jeopardized the hope for eternal life. Subsequent generations of kings hid their tombs in the Valley of the Kings in an attempt to elude the robbers. In the desert valley near the ancient capital of Thebes, now called Luxor, they prepared their royal tombs by cutting into the side of the mountain. Despite efforts to hide the entrances, thieves managed to find the tombs, pillaging and emptying them of their treasures.

One tomb was spared, however: Tutankhamun's. Although his resting place was
disturbed twice by robbers, the entrance was resealed and remained hidden for over 3,000 years. Its discovery by the British archaeologist Howard Carter in 1922 is considered the greatest archaeological find in history. Carter spent the rest of his life working on the tomb, removing its treasures to Cairo, and documenting and studying its contents, including the pharaoh's gold coffins and mask. Tutankhamun's mummy remains in his tomb, the only pharaoh to be left in the Valley of the Kings.

Today, Egyptian archaeologists are still making important discoveries, and the scientific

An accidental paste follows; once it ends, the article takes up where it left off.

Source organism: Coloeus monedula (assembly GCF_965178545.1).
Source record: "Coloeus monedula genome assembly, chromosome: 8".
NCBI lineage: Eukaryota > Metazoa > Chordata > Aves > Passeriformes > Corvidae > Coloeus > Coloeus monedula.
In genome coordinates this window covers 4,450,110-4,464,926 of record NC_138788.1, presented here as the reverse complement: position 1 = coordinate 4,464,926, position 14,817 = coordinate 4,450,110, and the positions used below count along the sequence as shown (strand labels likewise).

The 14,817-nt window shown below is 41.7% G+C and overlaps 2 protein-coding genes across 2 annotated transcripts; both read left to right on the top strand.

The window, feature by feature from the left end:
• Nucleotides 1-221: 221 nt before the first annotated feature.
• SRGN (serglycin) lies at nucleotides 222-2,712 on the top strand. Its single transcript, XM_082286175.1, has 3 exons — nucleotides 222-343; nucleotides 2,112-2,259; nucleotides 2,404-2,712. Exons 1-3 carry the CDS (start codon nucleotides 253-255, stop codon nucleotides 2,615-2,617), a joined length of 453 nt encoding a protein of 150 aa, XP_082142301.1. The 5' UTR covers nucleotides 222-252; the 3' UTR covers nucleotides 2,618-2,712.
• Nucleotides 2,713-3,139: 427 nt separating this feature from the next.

study of royal mummies is shedding new light on the genealogy of the pharaohs. The ongoing deciphering of hieroglyphic writings and research on the life of the peasants are also answering many questions related to the evolution of Egyptian culture. The pharaonic religion gives the impression that the Egyptians were preoccupied with death; however, there are ample indications that they were a happy lot who knew how to enjoy life. China is an East Asian country with a large territory, a huge population and an ancient history. With written records dating back 4,000 years, it is recognized as one of the four great ancient civilizations of the world, together with ancient Egypt, Babylon and India. Moreover, it is the only ancient civilization that has continued to this very day. China was one of the cradles of the human race. The Chinese nation is not only the most populous but also one of the oldest in the world. Fossils that have been found in Chinese territory include those of Yuanmou Man, the first Homo erectus, who lived 1.7 million years ago, those of Lantian Man, who lived 750,000 years ago, and those of the Peking Man, who lived at Zhoukoudian in today's suburban Beijing 600,000 years ago. The fossils of Shu Ape, a primate that lived 45 million years ago, which is known as the "first anthropoid", were discovered in China in 1994. The first light of Chinese civilization revealed itself 7,000 to 8,000 years ago, as indicated by the ruins of the Daxi Culture in Sichuan and Hubei provinces, the Majiapang Culture in Jiangsu and Zhejiang provinces, the Hemudu Culture in eastern Zhejiang and the Yangshou Culture along the middle reaches of the Yellow River and its main tributaries. According to legend, the primitive tribes that inhabited the middle and upper reaches of the Yellow River were unified into two powerful tribes under the Yellow Emperor and Fiery Emperor, and began their push southward 5,000 years ago. After years of warfare, they conquered the Sanmiao and Jiuli tribes active in south China under the leadership of Chi You. Part of the defeated tribe was incorporated into the tribes under the Yellow and Fiery emperors to